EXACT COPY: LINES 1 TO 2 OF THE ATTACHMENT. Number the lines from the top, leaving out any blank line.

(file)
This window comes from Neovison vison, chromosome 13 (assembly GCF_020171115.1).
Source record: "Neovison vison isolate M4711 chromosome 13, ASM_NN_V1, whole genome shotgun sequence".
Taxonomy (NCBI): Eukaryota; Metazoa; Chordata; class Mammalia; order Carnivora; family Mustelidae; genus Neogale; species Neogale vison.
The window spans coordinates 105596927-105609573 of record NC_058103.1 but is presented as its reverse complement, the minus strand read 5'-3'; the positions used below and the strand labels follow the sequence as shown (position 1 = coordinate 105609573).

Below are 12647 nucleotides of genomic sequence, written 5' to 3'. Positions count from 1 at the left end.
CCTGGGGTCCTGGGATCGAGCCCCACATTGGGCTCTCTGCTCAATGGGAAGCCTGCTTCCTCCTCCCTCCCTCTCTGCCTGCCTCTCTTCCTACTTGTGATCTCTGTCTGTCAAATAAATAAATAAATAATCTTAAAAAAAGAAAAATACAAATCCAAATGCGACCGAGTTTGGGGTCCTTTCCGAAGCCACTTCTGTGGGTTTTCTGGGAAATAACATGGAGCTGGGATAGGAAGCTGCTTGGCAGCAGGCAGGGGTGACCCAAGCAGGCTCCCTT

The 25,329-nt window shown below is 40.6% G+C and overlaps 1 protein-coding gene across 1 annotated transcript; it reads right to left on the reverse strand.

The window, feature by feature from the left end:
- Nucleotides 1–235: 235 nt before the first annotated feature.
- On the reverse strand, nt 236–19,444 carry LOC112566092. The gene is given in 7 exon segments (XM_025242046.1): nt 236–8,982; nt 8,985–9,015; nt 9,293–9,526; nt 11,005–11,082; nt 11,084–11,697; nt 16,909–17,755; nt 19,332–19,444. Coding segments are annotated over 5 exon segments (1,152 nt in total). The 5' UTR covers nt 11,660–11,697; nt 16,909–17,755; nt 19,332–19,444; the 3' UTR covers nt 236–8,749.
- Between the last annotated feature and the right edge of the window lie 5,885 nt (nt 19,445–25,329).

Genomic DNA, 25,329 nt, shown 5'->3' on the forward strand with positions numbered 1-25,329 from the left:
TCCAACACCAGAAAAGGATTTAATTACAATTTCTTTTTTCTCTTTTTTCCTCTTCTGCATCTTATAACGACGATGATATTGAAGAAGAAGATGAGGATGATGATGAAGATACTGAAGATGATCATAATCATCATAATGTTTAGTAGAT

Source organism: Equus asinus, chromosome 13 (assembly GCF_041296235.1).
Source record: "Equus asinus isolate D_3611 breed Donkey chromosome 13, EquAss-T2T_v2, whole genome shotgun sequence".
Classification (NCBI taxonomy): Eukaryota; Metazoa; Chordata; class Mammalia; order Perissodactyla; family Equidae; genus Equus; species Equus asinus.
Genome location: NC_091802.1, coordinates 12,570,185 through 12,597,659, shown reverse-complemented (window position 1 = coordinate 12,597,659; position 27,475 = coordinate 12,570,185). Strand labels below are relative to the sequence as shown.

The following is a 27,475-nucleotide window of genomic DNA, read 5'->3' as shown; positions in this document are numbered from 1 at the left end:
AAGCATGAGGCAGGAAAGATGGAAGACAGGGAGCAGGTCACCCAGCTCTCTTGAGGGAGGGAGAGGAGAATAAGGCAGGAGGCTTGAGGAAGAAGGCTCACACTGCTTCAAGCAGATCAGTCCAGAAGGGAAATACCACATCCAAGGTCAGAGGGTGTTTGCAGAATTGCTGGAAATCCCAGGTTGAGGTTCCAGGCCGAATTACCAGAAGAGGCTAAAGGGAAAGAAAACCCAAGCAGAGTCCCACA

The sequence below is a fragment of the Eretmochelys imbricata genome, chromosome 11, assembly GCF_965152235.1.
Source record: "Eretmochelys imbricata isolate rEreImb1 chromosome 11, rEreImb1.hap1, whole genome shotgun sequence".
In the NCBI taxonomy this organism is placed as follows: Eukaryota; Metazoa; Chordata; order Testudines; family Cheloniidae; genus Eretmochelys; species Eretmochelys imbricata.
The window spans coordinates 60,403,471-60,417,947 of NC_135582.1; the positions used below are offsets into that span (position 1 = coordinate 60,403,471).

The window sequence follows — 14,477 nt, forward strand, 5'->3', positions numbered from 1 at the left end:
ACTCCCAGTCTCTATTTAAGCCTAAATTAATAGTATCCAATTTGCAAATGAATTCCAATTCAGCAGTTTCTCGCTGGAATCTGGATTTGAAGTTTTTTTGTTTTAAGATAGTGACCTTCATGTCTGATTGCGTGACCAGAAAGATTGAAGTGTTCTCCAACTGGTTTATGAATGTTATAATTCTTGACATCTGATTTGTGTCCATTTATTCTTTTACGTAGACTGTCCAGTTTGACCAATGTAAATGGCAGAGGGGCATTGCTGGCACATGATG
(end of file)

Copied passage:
This window comes from Neovison vison, chromosome 13 (assembly GCF_020171115.1).
Source record: "Neovison vison isolate M4711 chromosome 13, ASM_NN_V1, whole genome shotgun sequence".